The 25 inch to the mile, 1st edition OS map of 1857 shows the name 'Dollars', Braehead is marked and a ford is suggested by lanes running down to the Cessnock Water with stepping stones marked. Haining Place is recorded with a dwelling of Greenhead nearby on the lane running northwards towards the Kilmarnock to Mauchline Road. The lane bypasses Haining Place and regular plantings of what may be fruit trees run to the west and east. Haining Place is shown as an 'L' shaped building with two significant buildings nearby on each side of the lane but no walled garden to the east. A small pond is shown and Haining Mains is located nearby. A gravel pit is present near Braehead Farm and a whinstone quarry lies below the mansion house of Haining. What appears to be a walled garden with ornate plantings lies to the north west of the house within a woodland setting.
In 1890 Greenhead is still present and a wood remains to the east of Haining Mains. In 1895 the Haining Ford is clearly marked however the only building close to Haining Place shown as roofed is the 'place' itself and the pond and walled garden in the wood are absent although the 'orchard' remains. A walled 'garden' area now lies to the east of the mansion house. Greenhead is no longer named. In 1908 Haining Place has two greenhouses present, little else has changed.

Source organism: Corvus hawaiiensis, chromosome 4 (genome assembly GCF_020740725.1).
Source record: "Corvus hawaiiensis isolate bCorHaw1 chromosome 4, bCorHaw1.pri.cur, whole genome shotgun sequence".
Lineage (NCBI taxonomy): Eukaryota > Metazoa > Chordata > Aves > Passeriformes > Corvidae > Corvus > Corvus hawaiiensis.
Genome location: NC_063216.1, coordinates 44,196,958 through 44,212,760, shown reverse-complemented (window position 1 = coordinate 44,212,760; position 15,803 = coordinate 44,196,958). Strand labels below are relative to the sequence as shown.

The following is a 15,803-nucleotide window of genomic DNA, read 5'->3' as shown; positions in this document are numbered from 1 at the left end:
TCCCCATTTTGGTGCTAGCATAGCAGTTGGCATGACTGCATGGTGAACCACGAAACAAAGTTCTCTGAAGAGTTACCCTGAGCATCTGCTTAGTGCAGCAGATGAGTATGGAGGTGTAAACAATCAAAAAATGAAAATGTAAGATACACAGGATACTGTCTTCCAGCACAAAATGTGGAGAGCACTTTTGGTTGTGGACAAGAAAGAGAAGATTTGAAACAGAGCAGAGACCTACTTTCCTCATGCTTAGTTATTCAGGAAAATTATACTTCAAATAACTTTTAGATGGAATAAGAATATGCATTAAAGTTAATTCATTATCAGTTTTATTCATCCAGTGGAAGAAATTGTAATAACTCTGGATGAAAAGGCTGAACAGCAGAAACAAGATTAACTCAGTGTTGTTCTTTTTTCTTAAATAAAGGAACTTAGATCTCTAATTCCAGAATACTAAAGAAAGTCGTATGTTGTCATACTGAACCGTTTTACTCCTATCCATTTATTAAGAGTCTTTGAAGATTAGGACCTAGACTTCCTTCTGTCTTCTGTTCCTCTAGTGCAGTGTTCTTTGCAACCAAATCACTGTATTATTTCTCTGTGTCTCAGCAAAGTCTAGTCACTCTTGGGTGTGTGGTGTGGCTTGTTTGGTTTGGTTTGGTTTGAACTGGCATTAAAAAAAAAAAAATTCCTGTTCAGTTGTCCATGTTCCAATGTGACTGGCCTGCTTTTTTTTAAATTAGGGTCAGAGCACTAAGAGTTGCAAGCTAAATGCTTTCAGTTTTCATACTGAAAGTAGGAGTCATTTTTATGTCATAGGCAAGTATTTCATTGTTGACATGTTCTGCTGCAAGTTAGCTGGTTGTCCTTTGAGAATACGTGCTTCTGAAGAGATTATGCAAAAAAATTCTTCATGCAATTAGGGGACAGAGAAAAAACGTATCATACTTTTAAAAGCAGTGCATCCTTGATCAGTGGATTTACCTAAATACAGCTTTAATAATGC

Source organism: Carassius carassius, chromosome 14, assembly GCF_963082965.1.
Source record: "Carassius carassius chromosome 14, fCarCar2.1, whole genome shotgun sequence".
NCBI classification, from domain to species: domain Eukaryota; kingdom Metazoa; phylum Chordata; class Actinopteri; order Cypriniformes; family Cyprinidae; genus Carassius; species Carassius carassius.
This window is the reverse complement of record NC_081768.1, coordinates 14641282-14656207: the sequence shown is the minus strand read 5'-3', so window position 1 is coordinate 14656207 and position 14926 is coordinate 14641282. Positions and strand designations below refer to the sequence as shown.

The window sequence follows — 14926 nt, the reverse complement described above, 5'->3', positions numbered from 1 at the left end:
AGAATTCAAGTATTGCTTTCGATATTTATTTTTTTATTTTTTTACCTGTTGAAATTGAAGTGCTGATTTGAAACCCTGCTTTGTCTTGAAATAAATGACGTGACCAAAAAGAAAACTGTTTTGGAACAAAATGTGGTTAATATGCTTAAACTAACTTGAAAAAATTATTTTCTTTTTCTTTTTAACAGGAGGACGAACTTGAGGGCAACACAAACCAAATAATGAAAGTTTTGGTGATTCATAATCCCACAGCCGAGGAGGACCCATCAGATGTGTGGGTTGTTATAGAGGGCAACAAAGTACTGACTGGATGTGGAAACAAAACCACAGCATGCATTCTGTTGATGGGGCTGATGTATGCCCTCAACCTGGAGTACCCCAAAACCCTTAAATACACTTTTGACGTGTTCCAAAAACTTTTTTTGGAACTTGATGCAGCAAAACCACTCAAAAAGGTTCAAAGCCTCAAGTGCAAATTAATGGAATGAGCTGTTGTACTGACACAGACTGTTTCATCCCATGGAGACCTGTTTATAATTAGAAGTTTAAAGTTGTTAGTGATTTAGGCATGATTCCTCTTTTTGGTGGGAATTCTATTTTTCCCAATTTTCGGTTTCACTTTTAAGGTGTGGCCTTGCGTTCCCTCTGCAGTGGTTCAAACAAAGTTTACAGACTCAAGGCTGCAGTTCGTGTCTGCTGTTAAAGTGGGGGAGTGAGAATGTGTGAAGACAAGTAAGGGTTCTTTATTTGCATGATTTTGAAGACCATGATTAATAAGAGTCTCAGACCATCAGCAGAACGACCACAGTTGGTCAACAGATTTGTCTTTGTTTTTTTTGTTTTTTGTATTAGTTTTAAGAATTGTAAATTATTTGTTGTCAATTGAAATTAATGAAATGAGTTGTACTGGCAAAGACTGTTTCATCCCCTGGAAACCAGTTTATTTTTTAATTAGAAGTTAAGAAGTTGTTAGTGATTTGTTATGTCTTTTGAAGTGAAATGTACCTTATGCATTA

In 1955 Haining Place is still marked and its location shown near a still extant through road to Shortlees via Crossbush and Bridgehouse Farms.
History and description of Haining Place
Kersland Castle near Dalry with the date 1604 on an armorial panel shows some features in common with Haining Place in that it has vaulted chambers on the ground floor and today represents a fortified structure partly demolished and replaced with a farmhouse and steading.
In 1930 the building is described as an 'Old World Mansion on the Cessnock' and it was entered via a tall arched entrance that was topped by a weather vane and flanked by two lions'. It is referred to as 'Haining' or the 'Place of Haining' and a local tradition is recorded that Mary, Queen of Scots once stayed there. The building had two storeys in 1930 with an outside set of steps giving access to the upper or first floor storey, whilst the lower three stone vaulted chambers were only in use as a store. The ground floor windows were narrow slits as the walls were as thick as an ancient keep. The writer speculates that the first floor was built upon a ruined keep and records that the outside steps appeared a 'restoration' addition and that a fanlight of many panes of glass existed above the entrance as found in very old houses. It is further speculated that, as the dwelling has little traditional history attached to it, it may have seen use as dower house to a nearby estate.